The importance of Schnitger to the history of organ building cannot be overestimated. Schnitger was one of the most prolific builders of his time, completing more than 150 instruments and running several shops. His organ designs typify the essential North German organ: multiple divisions, usually with a rückpositif (division on the gallery rail, behind the player's back); large, independent pedal divisions, often placed in towers on either side of the main case; well-developed principal choruses in each division with abundant reeds, flutes, and mutation stops; and meantone temperament. All of these features could be found on North German organs prior to Schnitger's activity; Schnitger's genius lay in his ability to synthesize these elements into a prototypical style of organ building, and in his prolific output. The latter was made possible by his good business sense: Schnitger was one of the first builders to use cost-cutting measures on a large scale to ensure the affordability of organs for small village churches.
Many of Schnitger's landmark instruments were actually rebuilds or expansions of existing organs (as at St. Jacobikirche, Hamburg, a renovation and enlargement of an earlier instrument by Fritzsche, 1635). Often, the expansion of the pedal division required the addition of pedal towers on either side of the case. This feature has come to be one of the most-typically associated with the North German style, despite the fact that a majority of smaller organs did not have pedal towers.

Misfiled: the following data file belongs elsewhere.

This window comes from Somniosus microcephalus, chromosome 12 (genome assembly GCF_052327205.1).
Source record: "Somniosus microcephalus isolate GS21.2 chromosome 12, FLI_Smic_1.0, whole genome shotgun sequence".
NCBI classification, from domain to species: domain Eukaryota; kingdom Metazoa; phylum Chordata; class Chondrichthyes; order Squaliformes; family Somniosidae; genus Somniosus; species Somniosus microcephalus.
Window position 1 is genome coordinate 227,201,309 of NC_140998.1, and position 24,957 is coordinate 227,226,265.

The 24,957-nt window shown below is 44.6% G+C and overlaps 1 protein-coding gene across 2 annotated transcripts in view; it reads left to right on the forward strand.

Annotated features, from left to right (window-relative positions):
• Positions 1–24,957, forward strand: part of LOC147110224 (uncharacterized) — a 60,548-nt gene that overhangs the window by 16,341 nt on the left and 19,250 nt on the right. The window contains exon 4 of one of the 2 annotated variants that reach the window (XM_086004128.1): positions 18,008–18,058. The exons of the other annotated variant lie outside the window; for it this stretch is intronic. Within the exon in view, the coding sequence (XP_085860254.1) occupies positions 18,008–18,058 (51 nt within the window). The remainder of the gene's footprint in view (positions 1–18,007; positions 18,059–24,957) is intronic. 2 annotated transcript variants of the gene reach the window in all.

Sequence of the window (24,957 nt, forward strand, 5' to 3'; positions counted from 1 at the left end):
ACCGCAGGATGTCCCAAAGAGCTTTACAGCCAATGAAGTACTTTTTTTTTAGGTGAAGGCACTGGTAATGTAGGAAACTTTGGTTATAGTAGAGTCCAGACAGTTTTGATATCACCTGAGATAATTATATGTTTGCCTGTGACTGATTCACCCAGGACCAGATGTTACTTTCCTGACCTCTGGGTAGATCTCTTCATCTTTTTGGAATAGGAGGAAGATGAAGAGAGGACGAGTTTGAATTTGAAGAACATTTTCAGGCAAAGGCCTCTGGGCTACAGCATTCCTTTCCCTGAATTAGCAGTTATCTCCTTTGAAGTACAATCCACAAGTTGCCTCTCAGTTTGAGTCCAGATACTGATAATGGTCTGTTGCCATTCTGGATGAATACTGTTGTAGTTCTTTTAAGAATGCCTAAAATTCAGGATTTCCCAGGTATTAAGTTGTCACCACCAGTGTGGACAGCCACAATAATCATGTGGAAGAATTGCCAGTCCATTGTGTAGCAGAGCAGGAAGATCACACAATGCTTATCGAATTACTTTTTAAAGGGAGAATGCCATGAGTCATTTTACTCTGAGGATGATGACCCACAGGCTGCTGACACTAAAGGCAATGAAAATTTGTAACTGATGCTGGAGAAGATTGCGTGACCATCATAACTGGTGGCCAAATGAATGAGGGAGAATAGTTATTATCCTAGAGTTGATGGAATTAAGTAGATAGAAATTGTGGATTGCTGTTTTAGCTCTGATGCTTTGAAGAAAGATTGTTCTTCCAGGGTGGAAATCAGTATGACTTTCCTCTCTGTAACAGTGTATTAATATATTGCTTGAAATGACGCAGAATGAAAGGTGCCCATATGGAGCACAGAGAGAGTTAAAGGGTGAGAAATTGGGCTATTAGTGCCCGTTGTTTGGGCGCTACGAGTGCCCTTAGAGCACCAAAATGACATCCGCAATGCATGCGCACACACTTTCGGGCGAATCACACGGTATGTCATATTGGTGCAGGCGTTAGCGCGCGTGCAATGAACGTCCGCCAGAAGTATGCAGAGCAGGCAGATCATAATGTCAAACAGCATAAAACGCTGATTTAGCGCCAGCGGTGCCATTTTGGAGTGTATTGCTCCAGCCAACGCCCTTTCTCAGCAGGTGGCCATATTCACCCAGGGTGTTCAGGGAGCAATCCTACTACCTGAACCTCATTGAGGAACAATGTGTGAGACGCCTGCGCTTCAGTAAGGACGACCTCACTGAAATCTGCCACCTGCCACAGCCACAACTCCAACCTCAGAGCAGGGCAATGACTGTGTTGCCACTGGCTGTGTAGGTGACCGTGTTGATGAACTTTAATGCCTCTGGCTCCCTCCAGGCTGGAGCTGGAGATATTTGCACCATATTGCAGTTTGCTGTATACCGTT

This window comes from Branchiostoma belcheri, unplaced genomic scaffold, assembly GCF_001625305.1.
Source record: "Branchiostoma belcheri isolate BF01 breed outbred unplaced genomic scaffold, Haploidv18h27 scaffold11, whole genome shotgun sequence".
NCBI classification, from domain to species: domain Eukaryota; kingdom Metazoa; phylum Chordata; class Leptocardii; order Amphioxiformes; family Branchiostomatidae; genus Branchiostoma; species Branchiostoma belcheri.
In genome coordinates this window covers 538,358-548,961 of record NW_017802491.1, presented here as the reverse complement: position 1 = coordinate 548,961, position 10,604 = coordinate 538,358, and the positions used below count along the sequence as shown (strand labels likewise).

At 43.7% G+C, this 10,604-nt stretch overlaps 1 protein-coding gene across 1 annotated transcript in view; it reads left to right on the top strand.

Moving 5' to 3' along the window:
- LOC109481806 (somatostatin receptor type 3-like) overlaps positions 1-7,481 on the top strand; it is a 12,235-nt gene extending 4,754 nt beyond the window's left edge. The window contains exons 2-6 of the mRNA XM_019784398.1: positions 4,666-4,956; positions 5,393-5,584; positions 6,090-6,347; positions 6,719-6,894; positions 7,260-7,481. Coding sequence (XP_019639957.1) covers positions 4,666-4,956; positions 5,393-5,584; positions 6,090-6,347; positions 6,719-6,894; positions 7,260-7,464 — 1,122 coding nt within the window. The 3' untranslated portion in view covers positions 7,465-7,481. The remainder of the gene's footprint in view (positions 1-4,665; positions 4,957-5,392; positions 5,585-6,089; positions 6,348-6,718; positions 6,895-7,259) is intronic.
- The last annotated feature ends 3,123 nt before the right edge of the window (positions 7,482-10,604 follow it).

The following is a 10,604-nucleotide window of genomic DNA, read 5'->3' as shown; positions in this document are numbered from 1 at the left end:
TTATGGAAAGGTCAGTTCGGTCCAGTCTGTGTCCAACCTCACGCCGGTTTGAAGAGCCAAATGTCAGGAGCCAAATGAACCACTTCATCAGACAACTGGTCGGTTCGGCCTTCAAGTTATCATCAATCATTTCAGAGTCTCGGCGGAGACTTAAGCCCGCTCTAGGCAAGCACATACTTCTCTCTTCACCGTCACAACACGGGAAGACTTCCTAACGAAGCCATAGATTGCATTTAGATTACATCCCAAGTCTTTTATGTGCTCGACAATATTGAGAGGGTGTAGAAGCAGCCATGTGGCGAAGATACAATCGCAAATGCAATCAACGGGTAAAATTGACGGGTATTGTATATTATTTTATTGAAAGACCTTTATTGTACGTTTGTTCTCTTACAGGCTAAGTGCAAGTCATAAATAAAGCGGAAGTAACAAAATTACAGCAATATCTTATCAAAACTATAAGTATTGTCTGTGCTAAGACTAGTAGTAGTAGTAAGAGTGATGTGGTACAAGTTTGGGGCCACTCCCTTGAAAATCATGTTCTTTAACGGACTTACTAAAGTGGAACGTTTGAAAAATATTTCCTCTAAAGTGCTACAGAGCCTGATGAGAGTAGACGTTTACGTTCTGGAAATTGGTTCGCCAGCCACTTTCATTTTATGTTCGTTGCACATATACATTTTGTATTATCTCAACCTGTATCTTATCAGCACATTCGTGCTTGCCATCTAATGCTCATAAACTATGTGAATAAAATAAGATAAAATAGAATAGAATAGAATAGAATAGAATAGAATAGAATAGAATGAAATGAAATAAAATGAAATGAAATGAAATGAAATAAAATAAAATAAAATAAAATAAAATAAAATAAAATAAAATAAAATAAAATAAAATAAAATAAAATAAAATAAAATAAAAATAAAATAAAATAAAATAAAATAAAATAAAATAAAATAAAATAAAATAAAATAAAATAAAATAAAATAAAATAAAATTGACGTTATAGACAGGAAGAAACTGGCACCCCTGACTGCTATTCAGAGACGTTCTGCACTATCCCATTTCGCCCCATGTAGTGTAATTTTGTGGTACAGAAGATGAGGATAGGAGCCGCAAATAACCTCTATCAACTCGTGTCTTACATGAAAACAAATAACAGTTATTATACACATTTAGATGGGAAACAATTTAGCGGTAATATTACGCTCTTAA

A number of Schnitger's organs were featured on recordings by E. Power Biggs, who is generally credited with reintroducing them to modern listeners. More recently, Schnitger's organs can be heard on several recordings by German organist Harald Vogel. Schnitger's instruments in Groningen, Uithuizen, Noordbroek and Nieuw Scheemda were featured in the documentary Martinikerk Rondeau, in which Jurgen Ahrend, Cor Edskes and Bernhardt Edskes detail Schnitger's life and demonstrate his working methods. Schnitger's organs have also served as inspiration for many modern builders; GOArt, a Swedish organ building consortium, has even gone so far as to build an exact copy of a Schnitger organ for research purposes.